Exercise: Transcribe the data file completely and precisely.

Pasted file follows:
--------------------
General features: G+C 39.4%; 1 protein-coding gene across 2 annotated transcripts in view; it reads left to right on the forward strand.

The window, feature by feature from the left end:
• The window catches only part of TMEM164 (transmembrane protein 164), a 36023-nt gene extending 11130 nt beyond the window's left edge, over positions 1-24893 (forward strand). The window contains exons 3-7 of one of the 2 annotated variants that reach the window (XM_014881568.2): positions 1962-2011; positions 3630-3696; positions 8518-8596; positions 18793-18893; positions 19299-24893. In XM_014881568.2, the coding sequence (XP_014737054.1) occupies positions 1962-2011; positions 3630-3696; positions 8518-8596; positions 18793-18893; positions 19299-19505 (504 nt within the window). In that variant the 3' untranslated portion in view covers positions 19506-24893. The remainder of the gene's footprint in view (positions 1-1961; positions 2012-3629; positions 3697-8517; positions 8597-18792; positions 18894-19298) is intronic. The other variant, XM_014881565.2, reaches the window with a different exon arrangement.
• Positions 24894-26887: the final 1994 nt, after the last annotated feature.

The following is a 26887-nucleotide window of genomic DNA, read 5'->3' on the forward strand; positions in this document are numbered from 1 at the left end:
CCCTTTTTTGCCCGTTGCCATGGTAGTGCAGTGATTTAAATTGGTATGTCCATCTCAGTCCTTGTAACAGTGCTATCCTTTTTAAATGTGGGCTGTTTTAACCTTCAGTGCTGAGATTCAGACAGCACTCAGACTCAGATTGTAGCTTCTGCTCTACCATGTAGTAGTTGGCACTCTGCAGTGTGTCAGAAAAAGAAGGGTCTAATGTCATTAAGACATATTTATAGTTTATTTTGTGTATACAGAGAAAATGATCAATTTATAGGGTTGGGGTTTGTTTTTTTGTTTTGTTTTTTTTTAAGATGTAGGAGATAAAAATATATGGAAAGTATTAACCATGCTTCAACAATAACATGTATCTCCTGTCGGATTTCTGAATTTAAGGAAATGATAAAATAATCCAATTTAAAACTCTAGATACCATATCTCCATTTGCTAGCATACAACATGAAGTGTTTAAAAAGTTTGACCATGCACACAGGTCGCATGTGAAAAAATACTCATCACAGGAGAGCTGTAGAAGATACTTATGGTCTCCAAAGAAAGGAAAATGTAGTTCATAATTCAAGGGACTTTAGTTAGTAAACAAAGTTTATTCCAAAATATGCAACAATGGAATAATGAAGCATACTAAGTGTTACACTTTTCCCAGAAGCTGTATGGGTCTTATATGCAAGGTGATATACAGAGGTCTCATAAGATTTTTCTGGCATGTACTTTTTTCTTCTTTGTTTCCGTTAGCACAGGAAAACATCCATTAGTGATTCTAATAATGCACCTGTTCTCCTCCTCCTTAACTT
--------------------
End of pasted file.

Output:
General features: G+C 39.4%; 1 protein-coding gene across 2 annotated transcripts in view; it reads left to right on the forward strand.

The window, feature by feature from the left end:
• The window catches only part of TMEM164 (transmembrane protein 164), a 36023-nt gene extending 11130 nt beyond the window's left edge, over positions 1-24893 (forward strand). The window contains exons 3-7 of one of the 2 annotated variants that reach the window (XM_014881568.2): positions 1962-2011; positions 3630-3696; positions 8518-8596; positions 18793-18893; positions 19299-24893. In XM_014881568.2, the coding sequence (XP_014737054.1) occupies positions 1962-2011; positions 3630-3696; positions 8518-8596; positions 18793-18893; positions 19299-19505 (504 nt within the window). In that variant the 3' untranslated portion in view covers positions 19506-24893. The remainder of the gene's footprint in view (positions 1-1961; positions 2012-3629; positions 3697-8517; positions 8597-18792; positions 18894-19298) is intronic. The other variant, XM_014881565.2, reaches the window with a different exon arrangement.
• Positions 24894-26887: the final 1994 nt, after the last annotated feature.

The following is a 26887-nucleotide window of genomic DNA, read 5'->3' on the forward strand; positions in this document are numbered from 1 at the left end:
CCCTTTTTTGCCCGTTGCCATGGTAGTGCAGTGATTTAAATTGGTATGTCCATCTCAGTCCTTGTAACAGTGCTATCCTTTTTAAATGTGGGCTGTTTTAACCTTCAGTGCTGAGATTCAGACAGCACTCAGACTCAGATTGTAGCTTCTGCTCTACCATGTAGTAGTTGGCACTCTGCAGTGTGTCAGAAAAAGAAGGGTCTAATGTCATTAAGACATATTTATAGTTTATTTTGTGTATACAGAGAAAATGATCAATTTATAGGGTTGGGGTTTGTTTTTTTGTTTTGTTTTTTTTTAAGATGTAGGAGATAAAAATATATGGAAAGTATTAACCATGCTTCAACAATAACATGTATCTCCTGTCGGATTTCTGAATTTAAGGAAATGATAAAATAATCCAATTTAAAACTCTAGATACCATATCTCCATTTGCTAGCATACAACATGAAGTGTTTAAAAAGTTTGACCATGCACACAGGTCGCATGTGAAAAAATACTCATCACAGGAGAGCTGTAGAAGATACTTATGGTCTCCAAAGAAAGGAAAATGTAGTTCATAATTCAAGGGACTTTAGTTAGTAAACAAAGTTTATTCCAAAATATGCAACAATGGAATAATGAAGCATACTAAGTGTTACACTTTTCCCAGAAGCTGTATGGGTCTTATATGCAAGGTGATATACAGAGGTCTCATAAGATTTTTCTGGCATGTACTTTTTTCTTCTTTGTTTCCGTTAGCACAGGAAAACATCCATTAGTGATTCTAATAATGCACCTGTTCTCCTCCTCCTTAACTT